The Ohio Department of Insurance announced Thursday that CareSource will sell Affordable Care Act (ACA) plans in Paulding County, officially marking the end of the health law’s empty counties problem. Every person looking to buy coverage on the ACA marketplace in Ohio and nationwide will have at least one health insurance option.
The Kaiser Family Foundation (KFF) has been tracking the state of counties that were at risk of having no insurer in 2018 at some point since February 2017. On Thursday afternoon, the map — once riddled with orange dots, to indicate no insurer participants — is now gray:
The current health law survived its latest immediate threat of bare counties, but with little assistance from the federal government. Bare counties have been largely filled due to tough negotiating between the state officials and insurance companies. Two companies, CareSource and Centene, covered 55 of the 82 counties that were once at risk of having no ACA coverage, according to KFF’s Cynthia Cox.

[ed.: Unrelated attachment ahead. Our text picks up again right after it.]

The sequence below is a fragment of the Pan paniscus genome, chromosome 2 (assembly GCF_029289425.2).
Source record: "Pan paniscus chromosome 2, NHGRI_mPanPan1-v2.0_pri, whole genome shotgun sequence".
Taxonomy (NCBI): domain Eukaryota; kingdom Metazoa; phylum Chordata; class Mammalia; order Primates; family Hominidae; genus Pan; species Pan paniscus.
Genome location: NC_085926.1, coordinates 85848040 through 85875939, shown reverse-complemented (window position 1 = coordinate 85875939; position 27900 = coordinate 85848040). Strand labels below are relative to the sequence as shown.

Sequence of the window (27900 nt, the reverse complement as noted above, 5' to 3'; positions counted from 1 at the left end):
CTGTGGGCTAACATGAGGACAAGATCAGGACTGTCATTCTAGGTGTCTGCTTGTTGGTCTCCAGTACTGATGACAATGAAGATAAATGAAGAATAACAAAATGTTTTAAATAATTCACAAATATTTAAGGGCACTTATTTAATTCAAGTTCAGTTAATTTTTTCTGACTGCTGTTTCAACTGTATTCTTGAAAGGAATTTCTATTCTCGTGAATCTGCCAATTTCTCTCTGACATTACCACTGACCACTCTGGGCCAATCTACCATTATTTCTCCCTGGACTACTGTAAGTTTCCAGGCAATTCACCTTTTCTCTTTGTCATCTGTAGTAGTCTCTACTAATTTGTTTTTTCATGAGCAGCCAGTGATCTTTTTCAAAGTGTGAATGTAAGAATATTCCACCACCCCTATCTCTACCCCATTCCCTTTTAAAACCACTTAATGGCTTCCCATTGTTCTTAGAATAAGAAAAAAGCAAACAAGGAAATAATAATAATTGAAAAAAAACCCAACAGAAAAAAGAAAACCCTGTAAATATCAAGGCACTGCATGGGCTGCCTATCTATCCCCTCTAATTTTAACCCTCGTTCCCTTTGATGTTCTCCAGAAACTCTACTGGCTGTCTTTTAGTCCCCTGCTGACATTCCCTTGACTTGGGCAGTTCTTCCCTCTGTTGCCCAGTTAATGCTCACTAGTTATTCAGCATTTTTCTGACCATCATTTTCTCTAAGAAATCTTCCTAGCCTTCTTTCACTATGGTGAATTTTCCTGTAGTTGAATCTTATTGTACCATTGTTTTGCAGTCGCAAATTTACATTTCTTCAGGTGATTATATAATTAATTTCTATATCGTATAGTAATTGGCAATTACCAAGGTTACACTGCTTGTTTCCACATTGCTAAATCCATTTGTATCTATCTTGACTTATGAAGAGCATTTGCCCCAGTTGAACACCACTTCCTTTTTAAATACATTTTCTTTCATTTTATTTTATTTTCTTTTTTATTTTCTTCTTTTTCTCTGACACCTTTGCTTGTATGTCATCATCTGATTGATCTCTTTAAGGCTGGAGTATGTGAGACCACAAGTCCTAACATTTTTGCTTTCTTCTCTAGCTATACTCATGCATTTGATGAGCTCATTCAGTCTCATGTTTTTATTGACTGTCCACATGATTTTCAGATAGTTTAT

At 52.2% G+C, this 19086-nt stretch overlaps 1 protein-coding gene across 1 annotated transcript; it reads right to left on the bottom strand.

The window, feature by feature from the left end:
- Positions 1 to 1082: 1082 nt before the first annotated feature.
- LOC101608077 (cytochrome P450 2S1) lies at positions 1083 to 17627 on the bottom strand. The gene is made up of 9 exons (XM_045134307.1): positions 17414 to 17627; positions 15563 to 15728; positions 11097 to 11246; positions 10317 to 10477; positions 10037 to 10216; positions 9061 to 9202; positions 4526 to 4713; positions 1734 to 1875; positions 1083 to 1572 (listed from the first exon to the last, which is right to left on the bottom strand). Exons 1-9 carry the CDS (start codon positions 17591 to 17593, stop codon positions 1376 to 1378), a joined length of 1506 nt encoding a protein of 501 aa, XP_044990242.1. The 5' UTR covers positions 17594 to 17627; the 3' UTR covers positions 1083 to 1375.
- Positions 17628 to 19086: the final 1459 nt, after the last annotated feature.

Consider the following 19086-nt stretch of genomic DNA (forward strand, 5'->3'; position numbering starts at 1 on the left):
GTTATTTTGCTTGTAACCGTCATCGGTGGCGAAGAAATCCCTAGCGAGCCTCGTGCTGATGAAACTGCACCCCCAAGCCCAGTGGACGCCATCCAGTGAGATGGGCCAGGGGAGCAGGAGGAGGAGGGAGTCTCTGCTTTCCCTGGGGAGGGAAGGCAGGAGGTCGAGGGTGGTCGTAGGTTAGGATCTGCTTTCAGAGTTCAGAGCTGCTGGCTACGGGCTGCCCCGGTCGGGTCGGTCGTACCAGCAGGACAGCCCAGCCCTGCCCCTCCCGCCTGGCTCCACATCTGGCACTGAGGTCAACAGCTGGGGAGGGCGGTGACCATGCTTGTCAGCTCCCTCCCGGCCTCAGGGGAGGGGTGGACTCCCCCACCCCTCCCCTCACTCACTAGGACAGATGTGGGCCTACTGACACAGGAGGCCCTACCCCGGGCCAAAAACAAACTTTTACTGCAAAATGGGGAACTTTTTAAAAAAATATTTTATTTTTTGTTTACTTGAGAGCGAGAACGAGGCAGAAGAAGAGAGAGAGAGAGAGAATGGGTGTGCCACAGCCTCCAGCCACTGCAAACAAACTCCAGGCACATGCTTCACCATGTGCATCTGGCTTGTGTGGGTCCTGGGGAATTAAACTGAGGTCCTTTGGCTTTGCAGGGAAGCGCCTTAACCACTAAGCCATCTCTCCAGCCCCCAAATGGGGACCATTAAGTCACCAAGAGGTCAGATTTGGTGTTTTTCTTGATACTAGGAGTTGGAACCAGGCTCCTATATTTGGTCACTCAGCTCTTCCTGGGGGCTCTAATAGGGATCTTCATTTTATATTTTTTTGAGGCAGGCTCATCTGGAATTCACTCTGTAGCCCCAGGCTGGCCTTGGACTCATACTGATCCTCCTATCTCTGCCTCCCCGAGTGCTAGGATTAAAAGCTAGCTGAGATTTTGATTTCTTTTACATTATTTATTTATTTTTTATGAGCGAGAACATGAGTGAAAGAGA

House Speaker Paul Ryan (R-WI) said Monday evening that “dozens of counties” across the country had no insurer on the marketplace. The remarks were false. At the time of his comments, only Paulding County, Ohio was without an insurer. The bare county problem has been a talking point among Republicans who say the health law is imploding. Obamacare is not imploding. There are valid concerns and criticisms; namely, the limited insurers participation.
The ACA is also being undermined by the federal government. The president refuses to commit to subsidy payments to insurance companies and federal agencies have not been communicative about open enrollment strategy and marketing. The Trump administration has also been using Obamacare funds for a PR campaign against the health care law.